M.A. in English: Applied Linguistics

Applied linguistics will concern itself with the ‘real-life’ particulars of language, in practical matters such as how decisions are made based on language, how people self-identify or deal with one another through language, and how language works in specific contexts. Applied linguists are typically interdisciplinary, working in fields such as computational linguistics (extracting patterns from large language corpora, making computers interact with people), forensic linguistics (analyzing legal language, identifying voice prints, determining if someone was speaking truthfully, etc.), language acquisition and socialization (researching second language learning and cultural development), language teaching (second language, teaching reading and writing), language and identity (analyzing the role of language in shaping the identities of individuals and groups), language therapy (e.g. after a stroke), language across the lifespan (the effects of aging on language), sociolinguistics (language change and variation in relation to sociocultural context), and pragmatics (language use in specific situations and for specific purposes and the cognitive processes that make use of social and cultural information)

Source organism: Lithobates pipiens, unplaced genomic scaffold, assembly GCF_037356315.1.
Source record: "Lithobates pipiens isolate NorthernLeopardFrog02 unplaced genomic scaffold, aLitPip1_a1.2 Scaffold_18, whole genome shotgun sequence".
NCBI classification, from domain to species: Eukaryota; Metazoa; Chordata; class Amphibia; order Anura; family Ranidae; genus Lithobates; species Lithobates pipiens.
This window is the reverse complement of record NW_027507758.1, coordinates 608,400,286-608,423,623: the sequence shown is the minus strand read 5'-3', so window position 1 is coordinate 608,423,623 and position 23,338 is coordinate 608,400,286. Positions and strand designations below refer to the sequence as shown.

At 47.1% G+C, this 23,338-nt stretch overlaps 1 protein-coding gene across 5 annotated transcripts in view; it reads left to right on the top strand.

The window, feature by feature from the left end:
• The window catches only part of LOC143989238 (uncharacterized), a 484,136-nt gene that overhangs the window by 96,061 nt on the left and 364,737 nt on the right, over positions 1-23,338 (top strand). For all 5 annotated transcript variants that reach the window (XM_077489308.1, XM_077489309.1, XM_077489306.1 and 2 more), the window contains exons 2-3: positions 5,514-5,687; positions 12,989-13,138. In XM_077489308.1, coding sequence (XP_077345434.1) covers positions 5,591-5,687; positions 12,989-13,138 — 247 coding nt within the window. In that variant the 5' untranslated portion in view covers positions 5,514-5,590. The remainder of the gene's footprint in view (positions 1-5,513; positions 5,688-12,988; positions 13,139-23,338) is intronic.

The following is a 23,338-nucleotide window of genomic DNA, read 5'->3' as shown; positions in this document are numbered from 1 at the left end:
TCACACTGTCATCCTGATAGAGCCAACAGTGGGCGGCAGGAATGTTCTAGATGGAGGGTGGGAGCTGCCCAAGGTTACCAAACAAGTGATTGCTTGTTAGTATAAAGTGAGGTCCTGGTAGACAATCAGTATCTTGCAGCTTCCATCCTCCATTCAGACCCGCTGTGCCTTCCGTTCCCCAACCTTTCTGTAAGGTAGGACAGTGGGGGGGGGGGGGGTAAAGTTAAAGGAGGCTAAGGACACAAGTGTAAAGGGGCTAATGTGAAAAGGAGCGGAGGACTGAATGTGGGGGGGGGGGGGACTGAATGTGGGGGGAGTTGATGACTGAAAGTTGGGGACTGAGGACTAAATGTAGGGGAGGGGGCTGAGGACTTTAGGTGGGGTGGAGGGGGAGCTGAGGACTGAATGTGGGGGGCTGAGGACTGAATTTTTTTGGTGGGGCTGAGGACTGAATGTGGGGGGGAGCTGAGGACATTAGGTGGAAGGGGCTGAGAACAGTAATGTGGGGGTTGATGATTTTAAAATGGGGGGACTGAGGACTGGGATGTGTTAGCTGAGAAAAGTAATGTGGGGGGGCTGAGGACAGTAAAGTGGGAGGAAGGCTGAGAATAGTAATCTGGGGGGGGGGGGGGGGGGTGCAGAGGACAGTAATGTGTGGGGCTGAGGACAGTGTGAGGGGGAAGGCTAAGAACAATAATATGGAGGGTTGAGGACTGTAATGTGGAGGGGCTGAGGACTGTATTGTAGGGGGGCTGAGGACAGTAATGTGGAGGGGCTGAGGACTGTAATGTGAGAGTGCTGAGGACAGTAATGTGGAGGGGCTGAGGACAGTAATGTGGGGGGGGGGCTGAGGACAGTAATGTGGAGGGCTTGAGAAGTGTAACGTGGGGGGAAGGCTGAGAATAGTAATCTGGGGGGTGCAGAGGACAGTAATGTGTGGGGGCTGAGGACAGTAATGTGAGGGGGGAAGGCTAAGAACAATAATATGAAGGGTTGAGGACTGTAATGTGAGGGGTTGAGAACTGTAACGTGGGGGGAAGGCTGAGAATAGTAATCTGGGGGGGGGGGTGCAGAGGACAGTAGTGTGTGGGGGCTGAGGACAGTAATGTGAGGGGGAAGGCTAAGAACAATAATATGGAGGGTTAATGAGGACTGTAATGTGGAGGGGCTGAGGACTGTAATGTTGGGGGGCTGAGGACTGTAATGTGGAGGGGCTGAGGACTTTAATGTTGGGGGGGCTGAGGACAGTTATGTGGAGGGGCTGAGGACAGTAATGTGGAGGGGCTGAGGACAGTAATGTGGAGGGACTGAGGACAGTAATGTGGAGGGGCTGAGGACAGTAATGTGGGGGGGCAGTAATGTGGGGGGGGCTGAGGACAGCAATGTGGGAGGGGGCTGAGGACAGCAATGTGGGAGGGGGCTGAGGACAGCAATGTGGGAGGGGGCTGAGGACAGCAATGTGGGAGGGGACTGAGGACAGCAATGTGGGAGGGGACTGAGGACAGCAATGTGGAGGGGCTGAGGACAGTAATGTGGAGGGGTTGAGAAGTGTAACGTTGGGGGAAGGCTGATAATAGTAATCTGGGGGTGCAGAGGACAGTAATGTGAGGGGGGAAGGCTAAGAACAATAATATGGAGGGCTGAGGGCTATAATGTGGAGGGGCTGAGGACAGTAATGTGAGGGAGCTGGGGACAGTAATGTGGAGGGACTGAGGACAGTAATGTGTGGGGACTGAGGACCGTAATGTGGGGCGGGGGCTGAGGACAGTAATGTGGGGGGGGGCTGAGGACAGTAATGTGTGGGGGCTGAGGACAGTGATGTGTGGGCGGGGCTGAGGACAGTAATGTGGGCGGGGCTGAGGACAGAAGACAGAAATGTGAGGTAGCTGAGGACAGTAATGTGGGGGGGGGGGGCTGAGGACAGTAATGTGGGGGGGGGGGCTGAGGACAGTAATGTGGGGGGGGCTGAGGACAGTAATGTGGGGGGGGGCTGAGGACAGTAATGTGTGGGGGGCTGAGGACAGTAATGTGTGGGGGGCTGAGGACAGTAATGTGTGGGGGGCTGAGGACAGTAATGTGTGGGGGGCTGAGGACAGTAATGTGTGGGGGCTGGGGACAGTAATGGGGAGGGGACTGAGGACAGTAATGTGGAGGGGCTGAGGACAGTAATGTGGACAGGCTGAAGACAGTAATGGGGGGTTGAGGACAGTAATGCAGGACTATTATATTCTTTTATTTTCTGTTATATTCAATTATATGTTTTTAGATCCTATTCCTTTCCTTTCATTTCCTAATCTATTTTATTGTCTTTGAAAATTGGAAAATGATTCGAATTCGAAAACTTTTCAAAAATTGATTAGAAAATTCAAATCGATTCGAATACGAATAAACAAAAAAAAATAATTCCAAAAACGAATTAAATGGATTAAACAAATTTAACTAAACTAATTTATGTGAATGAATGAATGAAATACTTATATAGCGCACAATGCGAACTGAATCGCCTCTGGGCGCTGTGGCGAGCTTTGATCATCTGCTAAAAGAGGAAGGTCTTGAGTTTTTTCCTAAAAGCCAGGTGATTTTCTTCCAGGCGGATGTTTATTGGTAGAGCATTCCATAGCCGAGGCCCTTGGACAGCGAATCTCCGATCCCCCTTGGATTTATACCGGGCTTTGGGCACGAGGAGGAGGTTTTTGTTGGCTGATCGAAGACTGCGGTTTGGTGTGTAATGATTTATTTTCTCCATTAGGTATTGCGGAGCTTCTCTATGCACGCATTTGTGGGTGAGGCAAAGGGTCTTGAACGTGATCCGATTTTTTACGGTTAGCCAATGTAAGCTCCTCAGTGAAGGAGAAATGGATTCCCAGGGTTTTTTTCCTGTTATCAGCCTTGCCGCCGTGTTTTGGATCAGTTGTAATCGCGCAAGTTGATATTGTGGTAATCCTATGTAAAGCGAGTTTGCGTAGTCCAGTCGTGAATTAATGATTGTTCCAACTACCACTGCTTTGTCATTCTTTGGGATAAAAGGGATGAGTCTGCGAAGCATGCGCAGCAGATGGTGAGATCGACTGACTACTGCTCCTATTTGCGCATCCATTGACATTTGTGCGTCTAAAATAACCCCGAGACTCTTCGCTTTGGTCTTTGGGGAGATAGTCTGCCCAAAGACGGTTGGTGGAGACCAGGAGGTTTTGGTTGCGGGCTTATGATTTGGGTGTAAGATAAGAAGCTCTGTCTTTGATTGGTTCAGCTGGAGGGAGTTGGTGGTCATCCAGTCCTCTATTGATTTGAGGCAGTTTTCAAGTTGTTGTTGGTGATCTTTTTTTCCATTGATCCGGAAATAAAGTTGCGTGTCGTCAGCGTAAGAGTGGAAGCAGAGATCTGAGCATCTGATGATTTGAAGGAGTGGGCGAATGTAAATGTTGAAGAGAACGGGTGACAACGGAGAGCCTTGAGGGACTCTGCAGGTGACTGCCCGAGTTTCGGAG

There are many subdisciplines within applied linguistics, and new discoveries in science will create yet more. Advances in brain research gave rise to the field of neurolinguistics in the seventies; current strides in genetics and paleoanthropology are now necessitating the new field of paleolinguistics – the study of whether certain hominins could talk and how their language would have gone beyond animal communication.

Students completing the M.A. concentration in Applied Linguistics will be prepared for Ph.D. studies in linguistics as well as careers in fields as diverse as intelligence, forensic document analysis, publishing/journalism, language and information technology, speech therapy, technical copy editing, lexicography, and library science.

Applied Linguistics Worksheet

For additional information, please contact:

Prof. Pilar Blitvich
245H Fretwell
Tel.: (704) 687-2126
pgblitvi@uncc.edu